- Ladouceur, R.; Gosselin, P.; Dugas, M.J. Experimental manipulation of intolerance of uncertainty: A study of a theoretical model of worry. Behav. Res. Ther. 2000, 38, 933–941.
- Freeston, M.H.; Rhéaume, J.; Letarte, H.; Dugas, M.J.; Ladouceur, R. Why do people worry? Pers. Indiv. Differ. 1994, 17, 791–802.
- Carleton, R.N.; Sharpe, D.; Asmundson, G.J. Anxiety sensitivity and intolerance of uncertainty: Requisites of the fundamental fears? Behav. Res. Ther. 2007, 45, 2307–2316.
- Hale, W.; Richmond, M.; Bennett, J.; Berzins, T.; Fields, A.; Weber, D.; Beck, M.; Osman, A. Resolving uncertainty about the Intolerance of Uncertainty Scale-12: Application of modern psychometric strategies. J. Personal. Assess. 2016, 98, 200–208.
- Carleton, R.N.; Duranceau, S.; Shulman, E.P.; Zerff, M.; Gonzales, J.; Mishra, S. Self-reported intolerance of uncertainty and behavioural decisions. J. Behav. Ther. Exp. Psychiatry 2016, 51, 58–65.
- Nelson, B.D.; Shankman, S.A. Does intolerance of uncertainty predict anticipatory startle responses to uncertain threat? Int. J. Psychophysiol. 2011, 81, 107–115.
- Hwang, J.N.; Kim, E.H. The relationship between intolerance of uncertainty and career adaptability among master’s-level counseling students: A mediated moderation effect of career search self-efficacy through self-reflection. Korea J. Couns. 2016, 17, 289–312.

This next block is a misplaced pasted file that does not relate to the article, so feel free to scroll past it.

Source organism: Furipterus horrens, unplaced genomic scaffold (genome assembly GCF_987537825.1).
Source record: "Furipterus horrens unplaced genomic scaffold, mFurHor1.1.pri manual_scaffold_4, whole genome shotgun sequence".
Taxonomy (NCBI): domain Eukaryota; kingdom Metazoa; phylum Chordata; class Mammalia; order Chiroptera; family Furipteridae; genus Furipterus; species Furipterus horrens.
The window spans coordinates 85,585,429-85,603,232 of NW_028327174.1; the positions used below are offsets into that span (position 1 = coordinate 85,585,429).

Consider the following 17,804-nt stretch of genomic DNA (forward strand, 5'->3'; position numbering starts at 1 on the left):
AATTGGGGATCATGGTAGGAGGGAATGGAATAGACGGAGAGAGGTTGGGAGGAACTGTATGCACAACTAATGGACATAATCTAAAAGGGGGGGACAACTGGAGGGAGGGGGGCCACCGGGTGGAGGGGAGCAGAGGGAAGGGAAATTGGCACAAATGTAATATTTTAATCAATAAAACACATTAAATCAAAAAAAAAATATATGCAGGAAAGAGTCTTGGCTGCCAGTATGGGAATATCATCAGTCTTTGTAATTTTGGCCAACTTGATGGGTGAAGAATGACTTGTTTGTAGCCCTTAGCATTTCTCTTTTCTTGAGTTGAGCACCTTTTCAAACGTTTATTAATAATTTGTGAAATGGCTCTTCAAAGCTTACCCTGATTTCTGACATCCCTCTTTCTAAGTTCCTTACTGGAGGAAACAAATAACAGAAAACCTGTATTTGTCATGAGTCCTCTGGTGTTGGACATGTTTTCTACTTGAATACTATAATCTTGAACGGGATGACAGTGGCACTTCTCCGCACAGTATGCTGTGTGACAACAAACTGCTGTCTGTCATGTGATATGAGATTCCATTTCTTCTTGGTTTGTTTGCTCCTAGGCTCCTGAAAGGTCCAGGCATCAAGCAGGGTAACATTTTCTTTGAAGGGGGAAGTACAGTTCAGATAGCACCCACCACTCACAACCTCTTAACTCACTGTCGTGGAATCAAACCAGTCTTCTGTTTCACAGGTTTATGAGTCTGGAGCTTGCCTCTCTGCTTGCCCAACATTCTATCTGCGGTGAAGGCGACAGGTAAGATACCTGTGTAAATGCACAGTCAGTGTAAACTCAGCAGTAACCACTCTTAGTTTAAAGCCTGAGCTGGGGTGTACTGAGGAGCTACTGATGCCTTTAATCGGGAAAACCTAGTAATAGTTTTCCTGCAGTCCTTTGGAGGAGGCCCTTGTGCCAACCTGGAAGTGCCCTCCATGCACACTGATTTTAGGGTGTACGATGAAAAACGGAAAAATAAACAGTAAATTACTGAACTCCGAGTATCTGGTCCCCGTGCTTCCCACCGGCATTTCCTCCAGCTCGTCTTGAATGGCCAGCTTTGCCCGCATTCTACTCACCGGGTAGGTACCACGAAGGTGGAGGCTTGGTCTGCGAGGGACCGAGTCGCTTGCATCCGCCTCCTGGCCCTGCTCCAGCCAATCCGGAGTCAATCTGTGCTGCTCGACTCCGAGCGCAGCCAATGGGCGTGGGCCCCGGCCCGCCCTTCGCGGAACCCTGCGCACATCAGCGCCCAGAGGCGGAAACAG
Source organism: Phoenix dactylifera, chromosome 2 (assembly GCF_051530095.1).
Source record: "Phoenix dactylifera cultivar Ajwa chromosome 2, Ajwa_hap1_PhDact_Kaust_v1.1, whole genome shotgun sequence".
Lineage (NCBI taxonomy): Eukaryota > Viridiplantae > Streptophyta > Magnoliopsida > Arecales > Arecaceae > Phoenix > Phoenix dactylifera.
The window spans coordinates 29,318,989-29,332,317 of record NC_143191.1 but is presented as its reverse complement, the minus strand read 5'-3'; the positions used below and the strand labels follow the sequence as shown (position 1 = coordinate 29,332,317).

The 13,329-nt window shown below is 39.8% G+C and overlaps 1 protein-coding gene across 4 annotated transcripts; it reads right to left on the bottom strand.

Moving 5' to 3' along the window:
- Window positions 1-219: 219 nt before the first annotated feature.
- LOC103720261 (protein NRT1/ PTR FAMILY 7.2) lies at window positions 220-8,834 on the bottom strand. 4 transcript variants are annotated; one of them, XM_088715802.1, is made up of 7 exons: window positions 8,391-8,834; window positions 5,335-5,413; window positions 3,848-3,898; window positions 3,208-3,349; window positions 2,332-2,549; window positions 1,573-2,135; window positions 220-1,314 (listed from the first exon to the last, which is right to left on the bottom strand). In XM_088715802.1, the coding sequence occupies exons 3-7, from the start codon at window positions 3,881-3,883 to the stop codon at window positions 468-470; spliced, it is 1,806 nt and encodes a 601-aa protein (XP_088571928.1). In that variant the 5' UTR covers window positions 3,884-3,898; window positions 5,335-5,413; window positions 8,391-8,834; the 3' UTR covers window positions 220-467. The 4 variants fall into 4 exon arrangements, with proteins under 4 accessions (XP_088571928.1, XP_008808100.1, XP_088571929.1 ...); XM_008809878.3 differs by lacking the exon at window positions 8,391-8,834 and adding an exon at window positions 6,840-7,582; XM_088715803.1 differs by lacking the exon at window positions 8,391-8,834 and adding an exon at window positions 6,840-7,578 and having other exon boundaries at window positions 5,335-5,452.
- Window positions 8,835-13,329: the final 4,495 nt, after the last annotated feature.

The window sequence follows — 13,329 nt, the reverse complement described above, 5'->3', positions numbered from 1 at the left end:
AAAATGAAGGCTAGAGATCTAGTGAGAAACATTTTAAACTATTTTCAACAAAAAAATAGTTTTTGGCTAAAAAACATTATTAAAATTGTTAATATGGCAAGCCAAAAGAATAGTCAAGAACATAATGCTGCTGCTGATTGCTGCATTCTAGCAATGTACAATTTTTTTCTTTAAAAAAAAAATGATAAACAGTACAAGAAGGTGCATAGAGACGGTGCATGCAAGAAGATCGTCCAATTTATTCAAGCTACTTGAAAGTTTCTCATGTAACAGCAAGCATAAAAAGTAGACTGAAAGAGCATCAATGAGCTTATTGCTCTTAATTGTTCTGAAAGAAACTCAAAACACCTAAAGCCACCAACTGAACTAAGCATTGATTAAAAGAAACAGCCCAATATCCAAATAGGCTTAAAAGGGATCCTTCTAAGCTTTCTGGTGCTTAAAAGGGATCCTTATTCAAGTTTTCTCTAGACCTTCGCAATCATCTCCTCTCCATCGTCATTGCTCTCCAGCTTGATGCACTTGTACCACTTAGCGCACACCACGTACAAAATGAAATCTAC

- Kim, S.Y.; Kwon, K. The Effects of intolerance of uncertainty on the retirement anxiety of middle-aged men: The mediating effects of emotional awareness clarity and career adaptability. CNU J. Educ. Stud. 2020, 41, 101–130.
- Lackéus, M. An emotion based approach to assessing entrepreneurial education. Int. J. Manag. Educ. 2014, 12, 374–396.
- Kubberød, E.; Pettersen, I.B. Exploring situated ambiguity in students’ entrepreneurial learning. Educ. Train. 2017, 59, 265–279.
- Daspit, J.J.; Fox, C.J.; Findley, S.K. Entrepreneurial mindset: An integrated definition, a review of current insights, and directions for future research. J. Small Bus. Manag. 2021, 1–33.
- Jung, E.; Lee, Y. Development and validation of indicators to measure entrepreneurial mindset and competency scales for college students. Korea Educ. Rev. 2019, 25, 259–287.
- Bosman, L.; Fernhaber, S. Teaching the Entrepreneurial Mindset to Engineers; Springer: Berlin, Germany, 2018.
- Mathisen, J.-E.; Arnulf, J.K. Entrepreneurial mindsets: Theoretical foundations and empirical properties of a mindset scale. Int. J. Manag. Bus. 2014, 5, 84–107.
- Haynie, J.M.; Shepherd, D.; Mosakowski, E.; Earley, P.C. A situated metacognitive model of the entrepreneurial mindset. J. Bus. Ventur. 2010, 25, 217–229.
- Bellotti, F.; Berta, R.; de Gloria, A.; Lavagnino, E.; Antonaci, A.; Dagnino, F.; Ott, M.; Romero, M.; Usart, M.; Mayer, I.S. Serious games and the development of an entrepreneurial mindset in higher education engineering students. Entertain. Comput. 2014, 5, 357–366.
- Rae, D.; Melton, D.E. Developing an entrepreneurial mindset in US engineering education: An international view of the KEEN project. J. Eng. Entrep. 2017, 7, 1–16.